How can this program be improved?

The importance of faith, love, not to take anything for granted and the value of a smile are just a few lessons that I have learned this past month. Fred introduced me the Queen mother and her family and during my stay I have become a member of their family and their love, kindness and generosity will never be forgotten. I attended the wedding of her son and mourned a loss with them, ate fufu (of which is my understanding am the present record holder, 3 fufu meals), celebrated and danced with them. Their door was always open to me and their spirit of kindness and hospitality will always be treasured. They are my family now. My passion for photography was more than fulfilled and I was able to extend my interest of photography with the older children at the orphanage. My young friend Bryce certainly took a liking to my cameras and I happily gave a few pointers to this young man's new found interest. Market days were certainly a favorite day of mine as there were many interesting subjects to be found and photograph.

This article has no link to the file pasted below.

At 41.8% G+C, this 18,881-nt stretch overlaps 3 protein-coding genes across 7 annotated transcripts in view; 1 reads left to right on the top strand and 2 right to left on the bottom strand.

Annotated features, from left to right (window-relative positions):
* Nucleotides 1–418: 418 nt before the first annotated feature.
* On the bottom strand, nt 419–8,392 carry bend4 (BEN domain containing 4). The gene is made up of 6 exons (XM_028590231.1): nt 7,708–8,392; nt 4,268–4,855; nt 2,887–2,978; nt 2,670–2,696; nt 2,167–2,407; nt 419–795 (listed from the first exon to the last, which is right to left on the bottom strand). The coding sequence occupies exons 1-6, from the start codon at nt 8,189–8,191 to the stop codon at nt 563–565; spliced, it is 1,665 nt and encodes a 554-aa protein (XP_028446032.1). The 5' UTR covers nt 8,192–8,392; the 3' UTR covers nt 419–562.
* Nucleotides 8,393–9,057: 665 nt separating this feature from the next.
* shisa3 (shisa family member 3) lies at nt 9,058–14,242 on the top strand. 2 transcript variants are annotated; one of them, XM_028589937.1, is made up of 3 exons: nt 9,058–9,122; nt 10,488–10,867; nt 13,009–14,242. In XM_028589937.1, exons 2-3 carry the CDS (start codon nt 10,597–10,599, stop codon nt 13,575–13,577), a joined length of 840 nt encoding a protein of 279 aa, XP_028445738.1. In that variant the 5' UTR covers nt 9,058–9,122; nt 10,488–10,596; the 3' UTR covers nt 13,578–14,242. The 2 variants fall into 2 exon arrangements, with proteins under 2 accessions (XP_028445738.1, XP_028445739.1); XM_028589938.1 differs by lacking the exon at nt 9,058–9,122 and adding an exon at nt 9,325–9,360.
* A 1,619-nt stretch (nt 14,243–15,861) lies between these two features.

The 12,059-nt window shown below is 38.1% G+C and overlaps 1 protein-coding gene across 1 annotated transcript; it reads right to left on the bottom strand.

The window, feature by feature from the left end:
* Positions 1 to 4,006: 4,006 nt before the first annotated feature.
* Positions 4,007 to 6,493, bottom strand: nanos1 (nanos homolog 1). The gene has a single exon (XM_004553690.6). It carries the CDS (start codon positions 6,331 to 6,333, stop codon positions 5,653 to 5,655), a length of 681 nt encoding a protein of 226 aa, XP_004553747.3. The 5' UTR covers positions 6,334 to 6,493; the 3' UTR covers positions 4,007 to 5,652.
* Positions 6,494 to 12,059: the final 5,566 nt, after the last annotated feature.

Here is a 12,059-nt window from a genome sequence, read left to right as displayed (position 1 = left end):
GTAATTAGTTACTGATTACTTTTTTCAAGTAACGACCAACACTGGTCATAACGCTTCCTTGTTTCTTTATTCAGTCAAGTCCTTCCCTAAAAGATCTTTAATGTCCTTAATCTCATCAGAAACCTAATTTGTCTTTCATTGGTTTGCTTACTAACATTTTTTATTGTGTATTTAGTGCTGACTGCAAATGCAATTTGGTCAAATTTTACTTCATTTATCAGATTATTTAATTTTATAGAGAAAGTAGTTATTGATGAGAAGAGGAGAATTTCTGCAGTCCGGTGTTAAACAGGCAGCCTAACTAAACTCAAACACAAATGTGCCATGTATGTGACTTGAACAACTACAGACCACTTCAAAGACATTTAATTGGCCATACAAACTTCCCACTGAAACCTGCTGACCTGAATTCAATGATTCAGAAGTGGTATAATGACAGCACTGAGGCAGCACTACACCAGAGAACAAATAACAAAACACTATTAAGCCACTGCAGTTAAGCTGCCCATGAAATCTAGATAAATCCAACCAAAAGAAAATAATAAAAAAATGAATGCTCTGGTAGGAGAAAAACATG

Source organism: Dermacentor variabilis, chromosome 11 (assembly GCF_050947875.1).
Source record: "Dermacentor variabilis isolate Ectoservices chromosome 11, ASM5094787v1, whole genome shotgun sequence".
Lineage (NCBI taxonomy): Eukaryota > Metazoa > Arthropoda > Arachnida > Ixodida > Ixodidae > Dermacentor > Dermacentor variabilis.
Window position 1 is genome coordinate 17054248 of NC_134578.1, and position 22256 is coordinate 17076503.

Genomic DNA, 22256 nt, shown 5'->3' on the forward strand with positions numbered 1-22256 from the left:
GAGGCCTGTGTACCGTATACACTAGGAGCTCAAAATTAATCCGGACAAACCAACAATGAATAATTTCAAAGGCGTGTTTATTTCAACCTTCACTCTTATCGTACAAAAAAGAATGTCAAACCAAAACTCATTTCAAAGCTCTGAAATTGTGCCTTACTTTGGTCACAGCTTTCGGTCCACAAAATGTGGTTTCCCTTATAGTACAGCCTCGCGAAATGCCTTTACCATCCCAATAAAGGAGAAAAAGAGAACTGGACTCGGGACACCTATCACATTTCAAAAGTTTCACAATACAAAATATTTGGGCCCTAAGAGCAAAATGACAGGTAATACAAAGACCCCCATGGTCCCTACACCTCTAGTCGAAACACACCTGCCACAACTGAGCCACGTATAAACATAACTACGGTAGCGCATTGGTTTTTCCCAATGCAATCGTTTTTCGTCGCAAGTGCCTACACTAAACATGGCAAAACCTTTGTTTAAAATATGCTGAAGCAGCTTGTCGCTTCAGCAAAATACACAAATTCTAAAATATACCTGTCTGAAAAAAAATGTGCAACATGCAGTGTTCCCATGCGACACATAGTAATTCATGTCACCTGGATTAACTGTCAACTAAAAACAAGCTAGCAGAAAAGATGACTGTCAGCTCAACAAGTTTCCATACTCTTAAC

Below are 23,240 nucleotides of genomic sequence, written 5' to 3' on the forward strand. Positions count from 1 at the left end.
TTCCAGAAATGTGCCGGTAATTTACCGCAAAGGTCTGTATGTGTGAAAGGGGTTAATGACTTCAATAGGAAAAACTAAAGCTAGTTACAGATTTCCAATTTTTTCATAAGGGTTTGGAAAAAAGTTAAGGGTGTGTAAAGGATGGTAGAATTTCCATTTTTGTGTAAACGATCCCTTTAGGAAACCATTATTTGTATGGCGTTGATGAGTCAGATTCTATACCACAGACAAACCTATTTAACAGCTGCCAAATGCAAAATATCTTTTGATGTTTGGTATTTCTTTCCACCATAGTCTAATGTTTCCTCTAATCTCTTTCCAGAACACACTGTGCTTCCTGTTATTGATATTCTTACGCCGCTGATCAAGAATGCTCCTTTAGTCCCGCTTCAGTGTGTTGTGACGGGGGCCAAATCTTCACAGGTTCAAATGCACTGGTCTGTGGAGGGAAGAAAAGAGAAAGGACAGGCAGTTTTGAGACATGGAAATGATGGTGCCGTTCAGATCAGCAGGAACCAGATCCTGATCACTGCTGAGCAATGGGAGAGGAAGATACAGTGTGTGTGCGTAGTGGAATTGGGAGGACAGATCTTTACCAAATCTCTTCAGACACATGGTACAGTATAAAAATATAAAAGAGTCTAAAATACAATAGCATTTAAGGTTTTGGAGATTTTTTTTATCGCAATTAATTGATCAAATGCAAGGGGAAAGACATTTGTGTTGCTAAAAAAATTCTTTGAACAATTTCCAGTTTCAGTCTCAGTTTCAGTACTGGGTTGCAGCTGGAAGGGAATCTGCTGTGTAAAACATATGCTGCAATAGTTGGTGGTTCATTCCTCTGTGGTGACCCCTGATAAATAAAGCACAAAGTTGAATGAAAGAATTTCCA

My introduction to the Chief of Adweso and his family has allowed me to have some insight in the everyday activities of a Ghanaian family. My friendship with Chief Nana has given me the opportunity to meet some very interesting people and to witness the responsibilities that come with this position. I also had the opportunity to befriend a man whose life purpose is to eradicate some of the customs of the Trokosi Tribe. Stephen Awudi Gadri is the founder of Trokosi Abolition Fellowship International and author of the book: The Revealed Myths about Trokosi Slavery: Human Rights Violation.